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Point guard expected to back up Nash

DALLAS -- The Dallas Mavericks can thank Bobbie Best for
helping them land their new backup point guard.

Her son, Travis, was having second thoughts about taking a
one-year deal with Dallas for the veteran minimum of just under $1
million. Detroit and Indiana both called asking him to hold off,
and Best started thinking he could get more money from one of the
other clubs.

His mother wouldn't hear of it.

Despite never having weighed in on any of his basketball
decisions -- from going to Georgia Tech to recent talks with the
Boston Celtics, close to her home in Springfield, Mass. -- she broke
her silence with a phone call that woke Best up early Wednesday.

"Travis, the good Lord has opened up a path for you to go to
the team that you've wanted to go to all along," she told him.
"Don't let money steer you in the wrong direction. The last two
years, you've really been unhappy where you've been. This is a
situation where you can be happy."

In the background, Best heard his sister Darlene chime in, too,
saying, "Yeah! Yeah!"

When Best hung up with his mother, he called his agent, Forrest
King. They got in touch with the Mavericks and finalized everything
over dinner Thursday night.

Best was introduced at a news conference Friday. King's cell
phone rang twice during the 15-minute session and the second time
King said his caller ID showed that it was another team on the
line.

"I think they're a little late," he said.

Best, a solid ballhandler with good shooting range, will give
Dallas fresh legs when All-Star Steve Nash needs a rest. Preserving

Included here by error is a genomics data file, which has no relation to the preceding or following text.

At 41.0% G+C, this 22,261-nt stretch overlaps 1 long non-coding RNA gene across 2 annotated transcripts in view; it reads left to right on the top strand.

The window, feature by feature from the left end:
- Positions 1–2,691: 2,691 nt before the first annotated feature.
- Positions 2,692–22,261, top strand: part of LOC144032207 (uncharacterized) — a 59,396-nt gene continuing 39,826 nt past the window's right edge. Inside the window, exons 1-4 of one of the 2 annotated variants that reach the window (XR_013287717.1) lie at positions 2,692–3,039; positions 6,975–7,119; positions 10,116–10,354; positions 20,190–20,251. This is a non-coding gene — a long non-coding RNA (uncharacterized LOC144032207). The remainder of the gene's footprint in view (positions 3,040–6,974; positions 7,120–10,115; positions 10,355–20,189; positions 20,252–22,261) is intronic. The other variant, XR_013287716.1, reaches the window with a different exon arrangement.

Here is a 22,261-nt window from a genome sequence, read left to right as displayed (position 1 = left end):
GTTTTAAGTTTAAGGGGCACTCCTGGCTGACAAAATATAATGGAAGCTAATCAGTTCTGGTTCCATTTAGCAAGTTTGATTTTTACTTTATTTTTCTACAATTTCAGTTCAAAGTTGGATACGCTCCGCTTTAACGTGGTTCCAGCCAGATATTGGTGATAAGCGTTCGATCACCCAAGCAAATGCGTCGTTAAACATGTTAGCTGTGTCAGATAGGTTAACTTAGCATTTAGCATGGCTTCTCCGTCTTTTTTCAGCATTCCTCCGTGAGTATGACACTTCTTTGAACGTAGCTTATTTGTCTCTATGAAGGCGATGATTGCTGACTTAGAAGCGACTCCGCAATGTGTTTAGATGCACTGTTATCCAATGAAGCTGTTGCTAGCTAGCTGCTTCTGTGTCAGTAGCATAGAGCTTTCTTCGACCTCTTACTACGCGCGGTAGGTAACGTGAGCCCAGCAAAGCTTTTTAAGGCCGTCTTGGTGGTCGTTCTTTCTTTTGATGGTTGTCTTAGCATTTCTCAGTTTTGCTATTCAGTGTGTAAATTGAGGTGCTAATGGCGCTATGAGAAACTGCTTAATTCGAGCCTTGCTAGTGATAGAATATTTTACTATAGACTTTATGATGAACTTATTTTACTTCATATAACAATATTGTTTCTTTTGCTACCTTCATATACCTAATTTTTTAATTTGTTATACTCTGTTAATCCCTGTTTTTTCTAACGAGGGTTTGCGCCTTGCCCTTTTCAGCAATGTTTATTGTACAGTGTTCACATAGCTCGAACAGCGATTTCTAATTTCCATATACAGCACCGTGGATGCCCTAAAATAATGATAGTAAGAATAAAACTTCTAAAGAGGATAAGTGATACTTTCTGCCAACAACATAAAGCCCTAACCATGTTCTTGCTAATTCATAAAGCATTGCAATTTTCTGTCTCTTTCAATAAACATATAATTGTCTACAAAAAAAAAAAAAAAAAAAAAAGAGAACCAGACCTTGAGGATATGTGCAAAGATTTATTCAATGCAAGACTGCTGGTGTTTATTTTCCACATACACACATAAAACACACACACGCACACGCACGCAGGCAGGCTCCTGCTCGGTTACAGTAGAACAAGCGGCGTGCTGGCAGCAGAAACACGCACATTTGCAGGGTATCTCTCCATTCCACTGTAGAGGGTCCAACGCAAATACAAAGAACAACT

him is a top priority because his energetic style tends to burn him
out by playoff time.

Nick Van Exel did a stellar job in the role the last season and
a half. However, he and his backup, Avery Johnson, were sent to
Golden State earlier this week in a nine-player deal that brought
Antawn Jamison and Danny Fortson to Dallas.

Best had informally talked to the Mavericks earlier this summer,
reminding them he was available should they need another point
guard. Yet it didn't immediately click to him that the Warriors
trade created that opportunity.

"Initially, I was thinking that was a heck of a deal for
Dallas. And then I remembered, 'Hey, I'm still out here,' " said
Best, who signed for only one year because he plans to try cashing
in again next summer.

Because of Van Exel's offensive skills, coach Don Nelson often
used him and Nash together in a small-ball lineup. It worked great
at times, especially in the playoffs against Sacramento. Nelson
called Van Exel the MVP of that series, which sent the Mavs to the
conference finals.

Don't expect a Nash-Best backcourt too often, said Donnie
Nelson, the president of basketball operations and an assistant to
his father.

"We did that last year out of necessity," Donnie Nelson said.
"Hopefully this year we can play some bigger lineups where we're
not forced to play all those zones and gimmicks."

Van Exel also gave the Mavericks some grit, while Johnson, the
only player on the roster who had won a championship, was a vocal
leader.

Best described himself as more of a quiet type, but his
experience of playing in the finals with Indiana in 2000 was
pointed to by Nelson as one of the things that made Best so
attractive.

"I think there's a certain calmness to know that you've been
through it," Best said. "You know what kind of pressure is
involved, that the whole world is watching two teams play
basketball."

For Dallas, his addition turns what had been a frustratingly
calm offseason into a very productive one. The Mavs also still have
their two salary-cap exception slots available.

"I really feel confident to say we've improved a 60-win team,"
owner Mark Cuban said.

Cuban also noted a difference between the offseason moves by his
team and those by his top Western Conference rivals.

"We're the only team that's gotten younger," he said.